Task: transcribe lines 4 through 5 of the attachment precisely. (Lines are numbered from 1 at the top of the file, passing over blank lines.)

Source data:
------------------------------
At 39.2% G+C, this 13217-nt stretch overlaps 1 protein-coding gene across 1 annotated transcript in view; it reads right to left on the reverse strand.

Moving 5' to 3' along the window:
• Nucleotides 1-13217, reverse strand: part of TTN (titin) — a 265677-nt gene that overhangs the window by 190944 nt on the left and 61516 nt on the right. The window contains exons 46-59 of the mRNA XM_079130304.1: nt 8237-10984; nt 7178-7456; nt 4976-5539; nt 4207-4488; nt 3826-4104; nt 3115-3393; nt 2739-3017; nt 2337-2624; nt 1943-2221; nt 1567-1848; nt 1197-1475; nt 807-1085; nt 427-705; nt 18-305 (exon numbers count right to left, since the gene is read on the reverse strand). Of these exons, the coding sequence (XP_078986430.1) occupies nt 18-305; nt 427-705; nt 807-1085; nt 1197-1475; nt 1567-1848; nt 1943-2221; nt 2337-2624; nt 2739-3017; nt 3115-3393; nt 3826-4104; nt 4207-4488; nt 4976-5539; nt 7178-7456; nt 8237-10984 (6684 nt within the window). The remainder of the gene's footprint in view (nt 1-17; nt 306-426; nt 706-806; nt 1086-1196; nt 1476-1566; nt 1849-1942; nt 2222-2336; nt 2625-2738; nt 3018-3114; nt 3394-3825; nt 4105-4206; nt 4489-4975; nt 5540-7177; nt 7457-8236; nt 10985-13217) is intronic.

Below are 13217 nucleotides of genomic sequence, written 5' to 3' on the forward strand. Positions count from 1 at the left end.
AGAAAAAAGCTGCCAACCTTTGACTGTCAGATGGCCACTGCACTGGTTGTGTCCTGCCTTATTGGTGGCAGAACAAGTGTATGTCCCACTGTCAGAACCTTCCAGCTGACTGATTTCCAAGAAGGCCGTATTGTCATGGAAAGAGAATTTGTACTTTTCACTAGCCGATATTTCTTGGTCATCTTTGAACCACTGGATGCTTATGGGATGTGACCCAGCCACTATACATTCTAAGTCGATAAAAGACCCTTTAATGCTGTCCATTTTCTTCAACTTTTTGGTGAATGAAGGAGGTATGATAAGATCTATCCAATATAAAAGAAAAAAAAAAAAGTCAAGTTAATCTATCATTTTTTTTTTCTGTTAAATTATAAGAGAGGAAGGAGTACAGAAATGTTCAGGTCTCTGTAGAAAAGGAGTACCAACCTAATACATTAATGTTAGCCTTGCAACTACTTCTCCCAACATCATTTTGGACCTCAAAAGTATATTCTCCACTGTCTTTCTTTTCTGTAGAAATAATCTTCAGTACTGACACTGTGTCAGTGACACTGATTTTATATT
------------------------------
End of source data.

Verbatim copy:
Below are 13217 nucleotides of genomic sequence, written 5' to 3' on the forward strand. Positions count from 1 at the left end.
AGAAAAAAGCTGCCAACCTTTGACTGTCAGATGGCCACTGCACTGGTTGTGTCCTGCCTTATTGGTGGCAGAACAAGTGTATGTCCCACTGTCAGAACCTTCCAGCTGACTGATTTCCAAGAAGGCCGTATTGTCATGGAAAGAGAATTTGTACTTTTCACTAGCCGATATTTCTTGGTCATCTTTGAACCACTGGATGCTTATGGGATGTGACCCAGCCACTATACATTCTAAGTCGATAAAAGACCCTTTAATGCTGTCCATTTTCTTCAACTTTTTGGTGAATGAAGGAGGTATGATAAGATCTATCCAATATAAAAGAAAAAAAAAAAAGTCAAGTTAATCTATCATTTTTTTTTTCTGTTAAATTATAAGAGAGGAAGGAGTACAGAAATGTTCAGGTCTCTGTAGAAAAGGAGTACCAACCTAATACATTAATGTTAGCCTTGCAACTACTTCTCCCAACATCATTTTGGACCTCAAAAGTATATTCTCCACTGTCTTTCTTTTCTGTAGAAATAATCTTCAGTACTGACACTGTGTCAGTGACACTGATTTTATATT